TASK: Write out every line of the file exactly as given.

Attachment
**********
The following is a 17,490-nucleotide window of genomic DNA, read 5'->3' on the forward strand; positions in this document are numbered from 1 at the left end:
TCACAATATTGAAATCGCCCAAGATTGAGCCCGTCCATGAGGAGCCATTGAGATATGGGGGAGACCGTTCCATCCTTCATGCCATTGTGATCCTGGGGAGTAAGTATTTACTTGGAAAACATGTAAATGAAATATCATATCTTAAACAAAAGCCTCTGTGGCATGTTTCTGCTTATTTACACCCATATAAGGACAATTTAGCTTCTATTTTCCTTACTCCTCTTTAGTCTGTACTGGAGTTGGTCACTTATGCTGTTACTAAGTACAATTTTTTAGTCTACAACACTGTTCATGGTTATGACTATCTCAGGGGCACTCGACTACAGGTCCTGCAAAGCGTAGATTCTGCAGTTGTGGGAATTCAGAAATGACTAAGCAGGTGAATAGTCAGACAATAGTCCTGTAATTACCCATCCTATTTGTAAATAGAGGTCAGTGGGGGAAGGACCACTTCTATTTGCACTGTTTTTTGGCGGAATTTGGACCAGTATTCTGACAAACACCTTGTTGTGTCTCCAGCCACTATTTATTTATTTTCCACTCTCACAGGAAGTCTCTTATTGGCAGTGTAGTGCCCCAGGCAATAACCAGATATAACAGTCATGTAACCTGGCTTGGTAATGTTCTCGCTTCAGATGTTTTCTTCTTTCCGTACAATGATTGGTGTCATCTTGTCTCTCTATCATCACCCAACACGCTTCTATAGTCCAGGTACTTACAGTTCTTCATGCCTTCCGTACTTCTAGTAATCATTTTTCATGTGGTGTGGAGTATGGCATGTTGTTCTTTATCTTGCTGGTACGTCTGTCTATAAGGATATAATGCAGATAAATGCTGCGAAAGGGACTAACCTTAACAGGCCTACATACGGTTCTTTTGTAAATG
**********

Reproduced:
The following is a 17,490-nucleotide window of genomic DNA, read 5'->3' on the forward strand; positions in this document are numbered from 1 at the left end:
TCACAATATTGAAATCGCCCAAGATTGAGCCCGTCCATGAGGAGCCATTGAGATATGGGGGAGACCGTTCCATCCTTCATGCCATTGTGATCCTGGGGAGTAAGTATTTACTTGGAAAACATGTAAATGAAATATCATATCTTAAACAAAAGCCTCTGTGGCATGTTTCTGCTTATTTACACCCATATAAGGACAATTTAGCTTCTATTTTCCTTACTCCTCTTTAGTCTGTACTGGAGTTGGTCACTTATGCTGTTACTAAGTACAATTTTTTAGTCTACAACACTGTTCATGGTTATGACTATCTCAGGGGCACTCGACTACAGGTCCTGCAAAGCGTAGATTCTGCAGTTGTGGGAATTCAGAAATGACTAAGCAGGTGAATAGTCAGACAATAGTCCTGTAATTACCCATCCTATTTGTAAATAGAGGTCAGTGGGGGAAGGACCACTTCTATTTGCACTGTTTTTTGGCGGAATTTGGACCAGTATTCTGACAAACACCTTGTTGTGTCTCCAGCCACTATTTATTTATTTTCCACTCTCACAGGAAGTCTCTTATTGGCAGTGTAGTGCCCCAGGCAATAACCAGATATAACAGTCATGTAACCTGGCTTGGTAATGTTCTCGCTTCAGATGTTTTCTTCTTTCCGTACAATGATTGGTGTCATCTTGTCTCTCTATCATCACCCAACACGCTTCTATAGTCCAGGTACTTACAGTTCTTCATGCCTTCCGTACTTCTAGTAATCATTTTTCATGTGGTGTGGAGTATGGCATGTTGTTCTTTATCTTGCTGGTACGTCTGTCTATAAGGATATAATGCAGATAAATGCTGCGAAAGGGACTAACCTTAACAGGCCTACATACGGTTCTTTTGTAAATG